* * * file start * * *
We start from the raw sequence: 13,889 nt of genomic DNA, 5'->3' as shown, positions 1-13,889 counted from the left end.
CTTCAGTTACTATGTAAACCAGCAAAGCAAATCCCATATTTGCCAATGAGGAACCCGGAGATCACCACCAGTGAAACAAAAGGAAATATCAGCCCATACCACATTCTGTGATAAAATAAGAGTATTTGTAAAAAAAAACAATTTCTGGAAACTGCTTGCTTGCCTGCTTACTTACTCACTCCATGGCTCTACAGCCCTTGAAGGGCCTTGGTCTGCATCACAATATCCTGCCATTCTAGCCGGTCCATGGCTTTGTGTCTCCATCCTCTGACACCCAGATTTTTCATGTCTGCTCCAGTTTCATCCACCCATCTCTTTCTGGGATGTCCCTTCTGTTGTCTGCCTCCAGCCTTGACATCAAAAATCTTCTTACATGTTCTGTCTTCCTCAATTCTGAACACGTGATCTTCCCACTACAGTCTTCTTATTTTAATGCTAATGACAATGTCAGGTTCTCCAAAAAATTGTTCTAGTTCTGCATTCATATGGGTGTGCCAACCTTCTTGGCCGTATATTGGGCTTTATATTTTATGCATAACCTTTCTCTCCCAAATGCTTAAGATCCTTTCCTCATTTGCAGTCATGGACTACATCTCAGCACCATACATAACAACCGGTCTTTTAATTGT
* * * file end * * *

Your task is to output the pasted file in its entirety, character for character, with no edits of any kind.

We start from the raw sequence: 13,889 nt of genomic DNA, 5'->3' as shown, positions 1-13,889 counted from the left end.
CTTCAGTTACTATGTAAACCAGCAAAGCAAATCCCATATTTGCCAATGAGGAACCCGGAGATCACCACCAGTGAAACAAAAGGAAATATCAGCCCATACCACATTCTGTGATAAAATAAGAGTATTTGTAAAAAAAAACAATTTCTGGAAACTGCTTGCTTGCCTGCTTACTTACTCACTCCATGGCTCTACAGCCCTTGAAGGGCCTTGGTCTGCATCACAATATCCTGCCATTCTAGCCGGTCCATGGCTTTGTGTCTCCATCCTCTGACACCCAGATTTTTCATGTCTGCTCCAGTTTCATCCACCCATCTCTTTCTGGGATGTCCCTTCTGTTGTCTGCCTCCAGCCTTGACATCAAAAATCTTCTTACATGTTCTGTCTTCCTCAATTCTGAACACGTGATCTTCCCACTACAGTCTTCTTATTTTAATGCTAATGACAATGTCAGGTTCTCCAAAAAATTGTTCTAGTTCTGCATTCATATGGGTGTGCCAACCTTCTTGGCCGTATATTGGGCTTTATATTTTATGCATAACCTTTCTCTCCCAAATGCTTAAGATCCTTTCCTCATTTGCAGTCATGGACTACATCTCAGCACCATACATAACAACCGGTCTTTTAATTGT